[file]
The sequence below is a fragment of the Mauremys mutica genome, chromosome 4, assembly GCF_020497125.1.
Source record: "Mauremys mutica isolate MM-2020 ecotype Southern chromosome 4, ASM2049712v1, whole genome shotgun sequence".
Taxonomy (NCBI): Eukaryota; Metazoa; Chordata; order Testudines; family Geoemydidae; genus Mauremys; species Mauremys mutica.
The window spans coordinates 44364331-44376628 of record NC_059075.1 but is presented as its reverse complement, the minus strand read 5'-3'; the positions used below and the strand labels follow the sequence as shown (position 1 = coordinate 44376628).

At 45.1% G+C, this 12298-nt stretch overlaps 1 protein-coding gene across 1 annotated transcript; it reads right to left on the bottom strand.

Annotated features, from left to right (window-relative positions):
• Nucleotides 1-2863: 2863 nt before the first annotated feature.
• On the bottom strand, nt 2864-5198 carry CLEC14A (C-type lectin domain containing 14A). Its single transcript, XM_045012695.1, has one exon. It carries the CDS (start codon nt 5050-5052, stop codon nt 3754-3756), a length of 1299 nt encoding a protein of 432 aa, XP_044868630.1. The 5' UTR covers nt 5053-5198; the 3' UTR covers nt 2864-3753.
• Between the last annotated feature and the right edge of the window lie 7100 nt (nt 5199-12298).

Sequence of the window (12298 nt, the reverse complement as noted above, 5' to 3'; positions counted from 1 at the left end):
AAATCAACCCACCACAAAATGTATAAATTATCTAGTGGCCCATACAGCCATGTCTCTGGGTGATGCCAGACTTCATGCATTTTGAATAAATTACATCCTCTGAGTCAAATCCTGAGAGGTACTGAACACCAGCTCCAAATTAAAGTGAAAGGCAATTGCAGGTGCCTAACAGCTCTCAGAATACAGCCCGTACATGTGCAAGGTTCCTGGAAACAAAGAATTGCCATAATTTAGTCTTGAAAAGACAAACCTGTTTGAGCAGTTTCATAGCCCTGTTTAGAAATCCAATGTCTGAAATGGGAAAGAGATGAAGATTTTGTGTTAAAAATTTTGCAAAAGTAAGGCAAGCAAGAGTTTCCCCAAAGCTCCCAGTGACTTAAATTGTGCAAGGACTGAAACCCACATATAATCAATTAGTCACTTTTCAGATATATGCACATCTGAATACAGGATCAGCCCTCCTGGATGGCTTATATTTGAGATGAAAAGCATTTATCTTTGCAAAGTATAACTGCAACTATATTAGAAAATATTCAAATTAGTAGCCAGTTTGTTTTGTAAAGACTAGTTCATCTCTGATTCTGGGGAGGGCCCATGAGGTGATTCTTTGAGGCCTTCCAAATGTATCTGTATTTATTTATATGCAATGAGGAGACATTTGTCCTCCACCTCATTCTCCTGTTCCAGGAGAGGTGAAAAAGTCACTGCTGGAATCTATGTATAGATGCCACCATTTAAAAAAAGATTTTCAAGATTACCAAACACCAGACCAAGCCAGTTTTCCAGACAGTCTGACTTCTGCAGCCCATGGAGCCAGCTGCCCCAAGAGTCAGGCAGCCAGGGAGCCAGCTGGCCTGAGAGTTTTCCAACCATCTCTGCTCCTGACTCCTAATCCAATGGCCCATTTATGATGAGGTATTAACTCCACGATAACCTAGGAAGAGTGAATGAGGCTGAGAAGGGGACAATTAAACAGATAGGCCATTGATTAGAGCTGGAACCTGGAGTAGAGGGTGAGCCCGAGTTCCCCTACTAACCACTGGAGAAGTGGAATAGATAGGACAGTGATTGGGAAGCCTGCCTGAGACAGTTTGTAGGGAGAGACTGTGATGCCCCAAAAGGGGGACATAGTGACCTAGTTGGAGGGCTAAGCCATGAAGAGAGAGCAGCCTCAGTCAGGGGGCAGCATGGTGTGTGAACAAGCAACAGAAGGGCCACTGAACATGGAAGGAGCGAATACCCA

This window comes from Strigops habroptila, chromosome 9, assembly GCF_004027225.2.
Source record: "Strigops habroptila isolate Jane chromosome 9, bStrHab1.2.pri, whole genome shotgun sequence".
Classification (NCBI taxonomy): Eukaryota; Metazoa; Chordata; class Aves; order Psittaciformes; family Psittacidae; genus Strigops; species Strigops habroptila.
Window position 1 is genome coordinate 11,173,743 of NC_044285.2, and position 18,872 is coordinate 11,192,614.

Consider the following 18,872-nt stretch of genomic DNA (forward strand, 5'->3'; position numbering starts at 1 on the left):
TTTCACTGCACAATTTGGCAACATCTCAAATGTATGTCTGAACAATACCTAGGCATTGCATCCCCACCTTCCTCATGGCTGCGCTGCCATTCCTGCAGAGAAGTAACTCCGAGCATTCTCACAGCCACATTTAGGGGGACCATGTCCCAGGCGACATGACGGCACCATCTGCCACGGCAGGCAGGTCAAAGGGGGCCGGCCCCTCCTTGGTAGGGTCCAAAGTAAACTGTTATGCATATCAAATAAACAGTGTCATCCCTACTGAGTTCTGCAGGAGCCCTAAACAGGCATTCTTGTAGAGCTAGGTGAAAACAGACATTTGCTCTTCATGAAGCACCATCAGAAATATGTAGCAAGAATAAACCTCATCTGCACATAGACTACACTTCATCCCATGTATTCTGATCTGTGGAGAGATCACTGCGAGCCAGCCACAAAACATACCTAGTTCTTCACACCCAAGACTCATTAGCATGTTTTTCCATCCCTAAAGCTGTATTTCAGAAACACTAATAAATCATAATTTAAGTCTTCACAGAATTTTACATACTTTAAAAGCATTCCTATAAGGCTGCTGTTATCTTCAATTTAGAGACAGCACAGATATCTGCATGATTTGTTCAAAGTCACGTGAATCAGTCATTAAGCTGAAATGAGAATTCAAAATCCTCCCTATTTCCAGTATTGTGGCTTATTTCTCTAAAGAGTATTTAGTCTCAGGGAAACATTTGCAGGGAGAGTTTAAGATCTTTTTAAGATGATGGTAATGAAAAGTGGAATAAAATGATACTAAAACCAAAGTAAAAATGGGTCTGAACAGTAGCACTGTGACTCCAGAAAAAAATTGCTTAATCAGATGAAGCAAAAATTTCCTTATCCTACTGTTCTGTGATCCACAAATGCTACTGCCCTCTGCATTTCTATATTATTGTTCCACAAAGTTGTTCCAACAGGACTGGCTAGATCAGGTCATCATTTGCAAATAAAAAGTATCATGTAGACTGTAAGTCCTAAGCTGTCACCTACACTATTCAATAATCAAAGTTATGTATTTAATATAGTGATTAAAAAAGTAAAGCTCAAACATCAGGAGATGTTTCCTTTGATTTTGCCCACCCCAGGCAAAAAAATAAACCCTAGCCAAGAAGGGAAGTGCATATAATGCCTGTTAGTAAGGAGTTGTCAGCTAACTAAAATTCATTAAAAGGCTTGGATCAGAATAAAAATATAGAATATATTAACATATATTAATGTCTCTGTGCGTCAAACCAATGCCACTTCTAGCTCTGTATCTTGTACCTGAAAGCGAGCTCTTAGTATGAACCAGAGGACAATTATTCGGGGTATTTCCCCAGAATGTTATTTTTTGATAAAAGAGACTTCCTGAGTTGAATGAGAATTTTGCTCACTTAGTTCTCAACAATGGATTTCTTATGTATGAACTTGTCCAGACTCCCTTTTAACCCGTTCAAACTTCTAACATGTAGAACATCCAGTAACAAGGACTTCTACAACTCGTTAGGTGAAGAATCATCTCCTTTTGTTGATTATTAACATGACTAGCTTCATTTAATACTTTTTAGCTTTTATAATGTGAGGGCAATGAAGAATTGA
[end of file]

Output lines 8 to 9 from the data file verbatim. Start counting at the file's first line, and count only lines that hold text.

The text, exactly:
• On the bottom strand, nt 2864-5198 carry CLEC14A (C-type lectin domain containing 14A). Its single transcript, XM_045012695.1, has one exon. It carries the CDS (start codon nt 5050-5052, stop codon nt 3754-3756), a length of 1299 nt encoding a protein of 432 aa, XP_044868630.1. The 5' UTR covers nt 5053-5198; the 3' UTR covers nt 2864-3753.
• Between the last annotated feature and the right edge of the window lie 7100 nt (nt 5199-12298).